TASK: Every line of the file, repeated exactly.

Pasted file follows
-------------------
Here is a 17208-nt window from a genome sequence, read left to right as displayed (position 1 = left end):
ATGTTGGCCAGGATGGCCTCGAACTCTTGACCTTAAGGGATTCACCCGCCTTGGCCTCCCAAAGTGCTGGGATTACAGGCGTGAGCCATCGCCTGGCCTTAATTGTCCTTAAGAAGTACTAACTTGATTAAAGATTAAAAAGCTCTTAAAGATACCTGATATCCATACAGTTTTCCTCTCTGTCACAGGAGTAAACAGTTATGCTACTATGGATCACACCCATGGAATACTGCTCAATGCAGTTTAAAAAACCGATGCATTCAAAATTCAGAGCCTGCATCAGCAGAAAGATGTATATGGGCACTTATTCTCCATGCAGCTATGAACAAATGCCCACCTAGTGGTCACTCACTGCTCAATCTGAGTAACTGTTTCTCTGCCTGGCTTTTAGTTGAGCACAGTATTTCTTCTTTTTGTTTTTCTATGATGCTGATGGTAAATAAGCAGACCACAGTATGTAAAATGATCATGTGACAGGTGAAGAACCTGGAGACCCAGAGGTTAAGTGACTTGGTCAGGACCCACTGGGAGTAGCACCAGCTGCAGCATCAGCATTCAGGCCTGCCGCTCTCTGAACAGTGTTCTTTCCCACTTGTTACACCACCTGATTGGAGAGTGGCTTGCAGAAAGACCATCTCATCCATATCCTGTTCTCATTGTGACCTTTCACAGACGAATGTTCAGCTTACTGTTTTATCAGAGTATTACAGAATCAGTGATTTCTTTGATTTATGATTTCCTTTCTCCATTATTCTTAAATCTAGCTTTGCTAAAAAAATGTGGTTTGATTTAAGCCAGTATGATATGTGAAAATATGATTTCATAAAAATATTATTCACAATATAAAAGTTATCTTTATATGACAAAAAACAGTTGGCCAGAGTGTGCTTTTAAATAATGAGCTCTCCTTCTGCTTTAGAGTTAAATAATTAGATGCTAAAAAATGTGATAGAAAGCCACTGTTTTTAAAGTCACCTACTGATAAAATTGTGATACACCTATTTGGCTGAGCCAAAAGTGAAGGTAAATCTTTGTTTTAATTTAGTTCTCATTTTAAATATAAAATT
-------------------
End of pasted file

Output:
Here is a 17208-nt window from a genome sequence, read left to right as displayed (position 1 = left end):
ATGTTGGCCAGGATGGCCTCGAACTCTTGACCTTAAGGGATTCACCCGCCTTGGCCTCCCAAAGTGCTGGGATTACAGGCGTGAGCCATCGCCTGGCCTTAATTGTCCTTAAGAAGTACTAACTTGATTAAAGATTAAAAAGCTCTTAAAGATACCTGATATCCATACAGTTTTCCTCTCTGTCACAGGAGTAAACAGTTATGCTACTATGGATCACACCCATGGAATACTGCTCAATGCAGTTTAAAAAACCGATGCATTCAAAATTCAGAGCCTGCATCAGCAGAAAGATGTATATGGGCACTTATTCTCCATGCAGCTATGAACAAATGCCCACCTAGTGGTCACTCACTGCTCAATCTGAGTAACTGTTTCTCTGCCTGGCTTTTAGTTGAGCACAGTATTTCTTCTTTTTGTTTTTCTATGATGCTGATGGTAAATAAGCAGACCACAGTATGTAAAATGATCATGTGACAGGTGAAGAACCTGGAGACCCAGAGGTTAAGTGACTTGGTCAGGACCCACTGGGAGTAGCACCAGCTGCAGCATCAGCATTCAGGCCTGCCGCTCTCTGAACAGTGTTCTTTCCCACTTGTTACACCACCTGATTGGAGAGTGGCTTGCAGAAAGACCATCTCATCCATATCCTGTTCTCATTGTGACCTTTCACAGACGAATGTTCAGCTTACTGTTTTATCAGAGTATTACAGAATCAGTGATTTCTTTGATTTATGATTTCCTTTCTCCATTATTCTTAAATCTAGCTTTGCTAAAAAAATGTGGTTTGATTTAAGCCAGTATGATATGTGAAAATATGATTTCATAAAAATATTATTCACAATATAAAAGTTATCTTTATATGACAAAAAACAGTTGGCCAGAGTGTGCTTTTAAATAATGAGCTCTCCTTCTGCTTTAGAGTTAAATAATTAGATGCTAAAAAATGTGATAGAAAGCCACTGTTTTTAAAGTCACCTACTGATAAAATTGTGATACACCTATTTGGCTGAGCCAAAAGTGAAGGTAAATCTTTGTTTTAATTTAGTTCTCATTTTAAATATAAAATT